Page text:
Charles Dickens

'Don't go,' said Jonas, putting his ashy lips to Mr Pecksniff's ear and whispered across the bed. 'It was a mercy you were present when he was taken ill. Some one might have said it was my doing.'

'YOUR doing!' cried Mr Pecksniff.

'I don't know but they might,' he replied, wiping the moisture from his white face. 'People say such things. How does he look now?'

Mr Pecksniff shook his head.

'I used to joke, you know,' said. Jonas: 'but I--I never wished him dead. Do you think he's very bad?'

'The doctor said he was. You heard,' was Mr Pecksniff's answer.

'Ah! but he might say that to charge us more, in case of his getting well' said Jonas. 'You mustn't go away, Pecksniff. Now it's come to this, I wouldn't be without a witness for a thousand pound.'

Chuffey said not a word, and heard not a word. He had sat himself down in a chair at the bedside, and there he remained, motionless; except that he sometimes bent his head over the pillow, and seemed to listen. He never changed in this. Though once in the dreary night Mr Pecksniff, having dozed, awoke with a confused impression that he had heard him praying, and strangely mingling figures--not of speech, but arithmetic--with his broken prayers.

Jonas sat there, too, all night; not where his father could have seen him, had his consciousness returned, but hiding, as it were, behind him, and only reading how he looked, in Mr Pecksniff's eyes. HE, the coarse upstart, who had ruled the house so long--that craven cur, who was afraid to move, and shook so, that his very shadow fluttered on the wall!

It was broad, bright, stirring day when, leaving the old clerk to watch him, they went down to breakfast. People hurried up and down the street; windows and doors were opened; thieves and beggars took their usual posts; workmen bestirred themselves; tradesmen set forth their shops; bailiffs and constables were on the watch; all kinds of human creatures strove, in their several ways, as hard to live, as the one sick old man who combated for every grain of sand in his fast-emptying glass, as eagerly as if it were an empire.

'If anything happens Pecksniff,' said Jonas, 'you must promise me to stop here till it's all over. You shall see that I do what's right.'

'I know that you will do what's right, Mr Jonas,' said Pecksniff.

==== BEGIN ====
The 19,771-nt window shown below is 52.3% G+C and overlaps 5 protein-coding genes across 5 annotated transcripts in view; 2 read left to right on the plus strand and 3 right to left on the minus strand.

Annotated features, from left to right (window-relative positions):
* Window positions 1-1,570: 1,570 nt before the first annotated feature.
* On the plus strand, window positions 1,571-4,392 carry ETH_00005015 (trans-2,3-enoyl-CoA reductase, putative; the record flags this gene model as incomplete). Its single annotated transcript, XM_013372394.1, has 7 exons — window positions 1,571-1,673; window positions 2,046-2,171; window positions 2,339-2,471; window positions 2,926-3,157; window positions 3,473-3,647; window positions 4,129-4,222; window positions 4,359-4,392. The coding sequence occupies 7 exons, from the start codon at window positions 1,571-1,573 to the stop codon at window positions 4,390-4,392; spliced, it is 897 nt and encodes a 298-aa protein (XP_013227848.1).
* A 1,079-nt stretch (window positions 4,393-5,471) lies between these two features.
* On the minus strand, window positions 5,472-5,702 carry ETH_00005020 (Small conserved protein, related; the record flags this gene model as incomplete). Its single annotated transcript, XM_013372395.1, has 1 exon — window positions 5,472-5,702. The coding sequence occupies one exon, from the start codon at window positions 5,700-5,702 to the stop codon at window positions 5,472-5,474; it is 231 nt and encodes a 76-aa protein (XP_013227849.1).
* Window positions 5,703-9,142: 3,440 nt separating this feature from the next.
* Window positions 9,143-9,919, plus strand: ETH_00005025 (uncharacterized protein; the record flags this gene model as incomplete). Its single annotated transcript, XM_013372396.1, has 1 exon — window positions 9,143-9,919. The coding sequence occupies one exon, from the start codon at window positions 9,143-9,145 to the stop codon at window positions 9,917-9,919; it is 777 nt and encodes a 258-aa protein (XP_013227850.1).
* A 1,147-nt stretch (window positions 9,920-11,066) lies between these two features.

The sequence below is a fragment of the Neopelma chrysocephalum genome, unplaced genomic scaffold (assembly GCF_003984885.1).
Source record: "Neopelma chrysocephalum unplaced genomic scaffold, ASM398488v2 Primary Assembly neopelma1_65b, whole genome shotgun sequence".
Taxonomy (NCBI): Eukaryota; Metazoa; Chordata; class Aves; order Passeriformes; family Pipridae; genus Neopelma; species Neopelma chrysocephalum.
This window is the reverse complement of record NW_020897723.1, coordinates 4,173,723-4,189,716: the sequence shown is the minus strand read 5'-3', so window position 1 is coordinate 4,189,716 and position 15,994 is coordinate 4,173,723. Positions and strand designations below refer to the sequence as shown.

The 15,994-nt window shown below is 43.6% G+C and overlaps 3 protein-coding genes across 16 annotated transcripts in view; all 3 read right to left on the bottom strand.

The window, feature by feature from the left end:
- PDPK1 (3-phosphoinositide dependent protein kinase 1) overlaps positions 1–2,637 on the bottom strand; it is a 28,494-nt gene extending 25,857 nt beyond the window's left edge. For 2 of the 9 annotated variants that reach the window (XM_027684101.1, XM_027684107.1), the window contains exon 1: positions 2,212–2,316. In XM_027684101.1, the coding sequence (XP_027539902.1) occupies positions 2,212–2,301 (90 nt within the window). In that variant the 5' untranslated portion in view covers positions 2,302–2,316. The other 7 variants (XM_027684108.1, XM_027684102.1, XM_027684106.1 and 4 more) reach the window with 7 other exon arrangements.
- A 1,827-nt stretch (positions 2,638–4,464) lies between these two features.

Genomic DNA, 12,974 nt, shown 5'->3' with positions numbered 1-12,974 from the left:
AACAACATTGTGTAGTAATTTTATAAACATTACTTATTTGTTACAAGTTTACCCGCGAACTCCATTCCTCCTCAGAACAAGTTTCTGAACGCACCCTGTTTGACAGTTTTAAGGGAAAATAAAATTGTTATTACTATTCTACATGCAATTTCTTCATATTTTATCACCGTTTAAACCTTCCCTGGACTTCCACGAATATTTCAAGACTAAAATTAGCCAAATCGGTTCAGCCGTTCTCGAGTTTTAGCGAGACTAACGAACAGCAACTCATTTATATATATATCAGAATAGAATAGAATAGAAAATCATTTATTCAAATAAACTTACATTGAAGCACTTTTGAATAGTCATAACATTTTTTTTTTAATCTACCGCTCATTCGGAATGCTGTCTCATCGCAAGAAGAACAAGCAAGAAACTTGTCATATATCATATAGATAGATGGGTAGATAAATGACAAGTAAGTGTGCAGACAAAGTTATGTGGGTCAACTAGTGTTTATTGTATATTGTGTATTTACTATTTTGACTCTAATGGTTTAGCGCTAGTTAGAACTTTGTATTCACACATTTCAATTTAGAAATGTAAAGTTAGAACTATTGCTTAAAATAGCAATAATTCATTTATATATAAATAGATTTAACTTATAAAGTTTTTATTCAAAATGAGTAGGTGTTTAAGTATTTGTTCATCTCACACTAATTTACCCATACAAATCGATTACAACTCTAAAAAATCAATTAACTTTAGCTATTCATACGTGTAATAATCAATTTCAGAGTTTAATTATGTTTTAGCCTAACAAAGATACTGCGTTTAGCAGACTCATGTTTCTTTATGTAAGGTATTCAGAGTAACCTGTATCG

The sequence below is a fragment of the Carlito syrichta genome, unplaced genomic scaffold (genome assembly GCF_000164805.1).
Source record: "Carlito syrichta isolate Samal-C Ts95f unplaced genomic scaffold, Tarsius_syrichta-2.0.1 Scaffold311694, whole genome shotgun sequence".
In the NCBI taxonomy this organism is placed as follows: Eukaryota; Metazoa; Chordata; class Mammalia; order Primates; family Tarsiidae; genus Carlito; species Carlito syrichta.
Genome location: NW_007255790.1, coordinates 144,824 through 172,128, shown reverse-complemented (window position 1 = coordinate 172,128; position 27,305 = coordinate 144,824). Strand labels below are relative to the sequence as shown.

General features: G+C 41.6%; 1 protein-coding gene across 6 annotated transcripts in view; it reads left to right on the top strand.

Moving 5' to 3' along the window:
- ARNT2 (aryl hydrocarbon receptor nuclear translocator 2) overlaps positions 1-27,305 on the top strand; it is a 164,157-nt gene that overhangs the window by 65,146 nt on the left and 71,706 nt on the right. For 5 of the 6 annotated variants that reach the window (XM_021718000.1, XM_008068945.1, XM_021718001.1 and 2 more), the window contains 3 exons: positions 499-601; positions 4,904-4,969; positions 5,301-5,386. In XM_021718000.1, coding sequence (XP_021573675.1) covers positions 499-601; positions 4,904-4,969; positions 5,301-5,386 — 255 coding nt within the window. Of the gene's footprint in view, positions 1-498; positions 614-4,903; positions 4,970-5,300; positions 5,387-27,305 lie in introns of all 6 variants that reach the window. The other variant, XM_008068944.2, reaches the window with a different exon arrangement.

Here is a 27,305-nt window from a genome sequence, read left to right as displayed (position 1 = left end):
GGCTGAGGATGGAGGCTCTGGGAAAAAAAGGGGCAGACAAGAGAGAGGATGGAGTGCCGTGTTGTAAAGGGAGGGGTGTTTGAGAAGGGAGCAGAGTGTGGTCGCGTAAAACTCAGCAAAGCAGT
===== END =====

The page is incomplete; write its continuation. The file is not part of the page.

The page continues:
'Yes, yes, but I won't be doubted. No one shall have it in his power to say a syllable against me,' he returned. 'I know how people will talk. Just as if he wasn't old, or I had the secret of keeping him alive!'

Mr Pecksniff promised that he would remain, if circumstances should render it, in his esteemed friend's opinion, desirable; they were finishing their meal in silence, when suddenly an apparition stood before them, so ghastly to the view that Jonas shrieked aloud, and both recoiled in horror.

Old Anthony, dressed in his usual clothes, was in the room--beside the table. He leaned upon the shoulder of his solitary friend; and on his livid face, and on his horny hands, and in his glassy eyes, and traced by an eternal finger in the very drops of sweat upon his brow, was one word--Death.

He spoke to them--in something of his own voice too, but sharpened and made hollow, like a dead man's face. What he would have said, God knows. He seemed to utter words, but they were such as man had never heard. And this was the most fearful circumstance of all, to see him standing there, gabbling in an unearthly tongue.

'He's better now,' said Chuffey. 'Better now. Let him sit in his old chair, and he'll be well again. I told him not to mind. I said so, yesterday.'

They put him in his easy-chair, and wheeled it near the window; then, swinging open the door, exposed him to the free current of morning air. But not all the air that is, nor all the winds that ever blew 'twixt Heaven and Earth, could have brought new life to him.

Plunge him to the throat in golden pieces now, and his heavy fingers shall not close on one!



Mr Pecksniff was in a hackney cabriolet, for Jonas Chuzzlewit had said 'Spare no expense.' Mankind is evil in its thoughts and in its base constructions, and Jonas was resolved it should not have an inch to stretch into an ell against him.